Flair Airlines says its cheap airfare and deals with regional airports are improving competition in the Canadian air industry, but as the Edmonton-based carrier seeks extra time to meet its licence requirements to keep flying, a rival airline is calling the company’s exclusive deals into question.
In looking at Flair’s deals at the Waterloo International Airport (YKF), where it has exclusivity on some routes, some experts are torn on whether such arrangements are unfair or can actually increase choice for travellers seeking more convenient and affordable flights.
Flair is currently the subject of a licence review from the Canadian Transportation Agency, which found in a preliminary review released in March that it might not meet the Canadian ownership standards to fly in the country. A formal decision will be delivered on June 1, the watchdog says.
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The ultra-low-cost carrier has outlined steps it’s taken to fix the CTA’s concerns since the initial ruling but has also asked Canada’s transportation minister, Omar Alghabra, for an 18-month extension to meet the standards and refinance debt tied to an American investor.
Global News has reviewed a redacted version of that submission, in which Flair champions its role in adding competitive, lower-cost fares to the Canadian air industry as a primary reason it should be allowed to keep flying while it addresses the CTA’s issues.
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But low-cost rival Swoop, owned by WestJet, has cried foul over Flair’s agreements at the Waterloo airport boxing it out of routes to the southwestern Ontario city.
The airline said in a statement to Global News that it reached out to the airport authority last month to add service connecting Waterloo to Edmonton and Halifax starting this summer, but was denied.
“Unfortunately, our proposal was denied as Flair Airlines has a monopoly through an exclusivity agreement with the Region of Kitchener-Waterloo and the airport authority,” said Swoop president Bob Cummings in a statement.
“These types of agreements are not common in Canada because they prevent choice and competition for travellers. It is never in the public interest to allow monopolies to develop and we are disappointed that travellers do not have the option to choose Swoop when planning their next trip to or from the Kitchener-Waterloo region.”
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Flair CEO Stephen Jones confirmed in a statement to Global News that the airline has exclusive rights to certain routes out of Waterloo and defended the arrangement as allowing it the freedom to build up service at the airport without the threat of other airlines crowding Flair out.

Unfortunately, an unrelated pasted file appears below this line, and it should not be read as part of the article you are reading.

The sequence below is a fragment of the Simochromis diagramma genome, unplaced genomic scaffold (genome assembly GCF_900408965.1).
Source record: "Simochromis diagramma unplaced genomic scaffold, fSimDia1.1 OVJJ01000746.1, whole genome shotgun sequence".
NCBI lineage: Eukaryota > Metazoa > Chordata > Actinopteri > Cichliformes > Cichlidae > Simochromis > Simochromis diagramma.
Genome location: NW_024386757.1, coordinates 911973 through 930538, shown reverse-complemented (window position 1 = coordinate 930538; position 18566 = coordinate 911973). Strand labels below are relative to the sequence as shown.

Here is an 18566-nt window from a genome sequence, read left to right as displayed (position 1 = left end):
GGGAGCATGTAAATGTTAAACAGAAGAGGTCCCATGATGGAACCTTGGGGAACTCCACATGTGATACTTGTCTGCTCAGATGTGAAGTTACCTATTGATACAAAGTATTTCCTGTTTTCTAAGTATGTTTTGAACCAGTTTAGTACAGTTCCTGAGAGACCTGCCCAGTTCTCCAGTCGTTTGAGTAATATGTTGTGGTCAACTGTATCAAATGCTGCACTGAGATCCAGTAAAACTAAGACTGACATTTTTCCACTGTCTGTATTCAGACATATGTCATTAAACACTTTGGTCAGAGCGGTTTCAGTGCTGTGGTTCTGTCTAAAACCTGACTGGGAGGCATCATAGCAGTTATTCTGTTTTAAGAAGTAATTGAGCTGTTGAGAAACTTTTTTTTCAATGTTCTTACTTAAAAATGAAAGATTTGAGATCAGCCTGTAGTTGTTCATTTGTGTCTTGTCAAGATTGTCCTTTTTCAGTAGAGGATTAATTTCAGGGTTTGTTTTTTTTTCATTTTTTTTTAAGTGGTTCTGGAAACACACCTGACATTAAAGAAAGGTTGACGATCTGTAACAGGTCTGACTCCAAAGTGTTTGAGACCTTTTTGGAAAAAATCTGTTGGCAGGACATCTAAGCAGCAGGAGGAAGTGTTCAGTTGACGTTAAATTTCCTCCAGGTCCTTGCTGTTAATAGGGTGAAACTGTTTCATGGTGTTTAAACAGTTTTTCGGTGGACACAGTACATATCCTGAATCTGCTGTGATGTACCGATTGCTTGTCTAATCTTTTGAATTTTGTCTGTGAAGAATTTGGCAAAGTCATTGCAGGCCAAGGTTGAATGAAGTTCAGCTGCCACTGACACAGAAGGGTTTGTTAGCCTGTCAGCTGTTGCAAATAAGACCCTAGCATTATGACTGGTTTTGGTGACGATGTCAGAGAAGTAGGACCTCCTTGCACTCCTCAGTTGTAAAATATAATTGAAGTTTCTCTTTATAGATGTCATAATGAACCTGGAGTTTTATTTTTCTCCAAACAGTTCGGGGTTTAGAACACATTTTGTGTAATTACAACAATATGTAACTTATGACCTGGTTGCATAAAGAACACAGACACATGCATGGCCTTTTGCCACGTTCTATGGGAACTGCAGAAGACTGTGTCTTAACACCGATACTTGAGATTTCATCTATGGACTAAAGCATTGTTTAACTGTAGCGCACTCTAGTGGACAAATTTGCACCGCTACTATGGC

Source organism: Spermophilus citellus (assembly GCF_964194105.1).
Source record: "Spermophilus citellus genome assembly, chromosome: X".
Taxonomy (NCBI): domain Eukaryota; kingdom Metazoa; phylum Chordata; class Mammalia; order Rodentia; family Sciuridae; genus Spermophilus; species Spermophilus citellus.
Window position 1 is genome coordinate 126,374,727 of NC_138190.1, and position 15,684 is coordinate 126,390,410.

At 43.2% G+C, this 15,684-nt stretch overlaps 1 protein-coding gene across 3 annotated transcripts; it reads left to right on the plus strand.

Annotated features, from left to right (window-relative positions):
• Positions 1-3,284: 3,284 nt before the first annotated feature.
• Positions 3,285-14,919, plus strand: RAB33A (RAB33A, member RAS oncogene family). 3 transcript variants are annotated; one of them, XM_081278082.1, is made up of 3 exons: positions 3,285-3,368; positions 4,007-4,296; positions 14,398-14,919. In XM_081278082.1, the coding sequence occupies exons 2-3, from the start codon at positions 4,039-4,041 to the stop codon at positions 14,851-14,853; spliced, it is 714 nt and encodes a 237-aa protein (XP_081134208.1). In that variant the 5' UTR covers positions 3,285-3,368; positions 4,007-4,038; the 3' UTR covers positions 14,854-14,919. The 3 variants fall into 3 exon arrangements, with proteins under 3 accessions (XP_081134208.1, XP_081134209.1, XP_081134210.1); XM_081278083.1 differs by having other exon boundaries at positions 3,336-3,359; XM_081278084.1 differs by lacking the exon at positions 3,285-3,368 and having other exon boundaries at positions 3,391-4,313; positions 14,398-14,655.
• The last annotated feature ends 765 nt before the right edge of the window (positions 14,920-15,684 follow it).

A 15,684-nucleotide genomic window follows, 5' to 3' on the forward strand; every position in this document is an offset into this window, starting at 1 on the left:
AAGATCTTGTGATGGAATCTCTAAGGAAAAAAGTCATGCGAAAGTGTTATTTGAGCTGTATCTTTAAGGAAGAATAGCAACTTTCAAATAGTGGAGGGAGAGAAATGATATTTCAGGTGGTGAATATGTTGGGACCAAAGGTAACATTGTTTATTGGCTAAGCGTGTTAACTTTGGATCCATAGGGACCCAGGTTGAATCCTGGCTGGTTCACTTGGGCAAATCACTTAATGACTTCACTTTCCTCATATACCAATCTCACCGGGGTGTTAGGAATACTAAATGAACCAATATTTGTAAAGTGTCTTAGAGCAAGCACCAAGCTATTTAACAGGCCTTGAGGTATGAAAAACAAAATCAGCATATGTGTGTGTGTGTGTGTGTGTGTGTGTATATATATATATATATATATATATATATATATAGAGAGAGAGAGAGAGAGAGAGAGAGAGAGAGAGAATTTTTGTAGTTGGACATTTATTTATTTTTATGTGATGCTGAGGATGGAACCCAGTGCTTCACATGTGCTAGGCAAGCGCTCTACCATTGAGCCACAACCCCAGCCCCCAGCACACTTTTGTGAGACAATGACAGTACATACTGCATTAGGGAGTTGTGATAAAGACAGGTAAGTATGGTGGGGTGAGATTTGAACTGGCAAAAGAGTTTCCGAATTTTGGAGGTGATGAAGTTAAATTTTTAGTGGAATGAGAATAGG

“Here’s the truth: every airline in Canada was offered a fantastic opportunity to fly from Waterloo on an exclusive basis, through a transparent RFP (request for proposals) process. Not a single one of our competitors bothered to respond,” Jones said in his statement.
“That’s how much they care about Waterloo. We do. Flair was the only one willing to take the risk and begin flying, and has developed a successful network and a great relationship with YKF.”
Exclusivity was Waterloo’s idea
While Swoop’s criticisms about competition are levied largely at Flair, the Waterloo airport is the one behind the exclusivity arrangement, a program it launched roughly five years ago.
Airport director Chris Wood confirmed to Global News that Swoop’s request to add service to those routes was denied because they are locked up in exclusivity arrangements with Flair.
Wood also confirmed the airport has exclusivity deals with other airlines, though he did not provide specific names.
Wood says that when Waterloo introduced the program, it opened the gates to all airlines in Canada to make proposals for exclusive routes through the airport. Neither WestJet nor Swoop took Waterloo up on those offers, he says, though Swoop itself only began operations in the summer of 2018.
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Cummings told Global News that the airlines “proudly declined to participate” in the program on “principle,” asserting that exclusivity is never right for consumers or the public interest.
“Having multiple carriers serving a market or route is how healthy competition works. It is in the best interest of the consumer to have multiple carriers, more choice, and lower fares. Flair and YKF’s multi-year exclusivity agreement confers an unfair advantage to one carrier to the detriment of consumers in the region,” he said in a statement.
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But Wood says the program has “proven quite successful” since it began. Offering exclusivity gives airlines a chance to test out a route without the fear that a competitor will come in and undercut their prices, bullying them off the route, he says.
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“This was something that was very attractive to certain carriers. Basically, it allows them to build a route without the threat of predatory behaviour that we have seen in this country before,” Wood says.
Flair, in particular, has been responsible for significant growth at the airport over the past few years.
Before Flair started flying from the airport, Waterloo saw roughly 100,000 passengers pass through in a year. It’s expecting 700,000 travellers in 2022 and hopes to hit one million next year.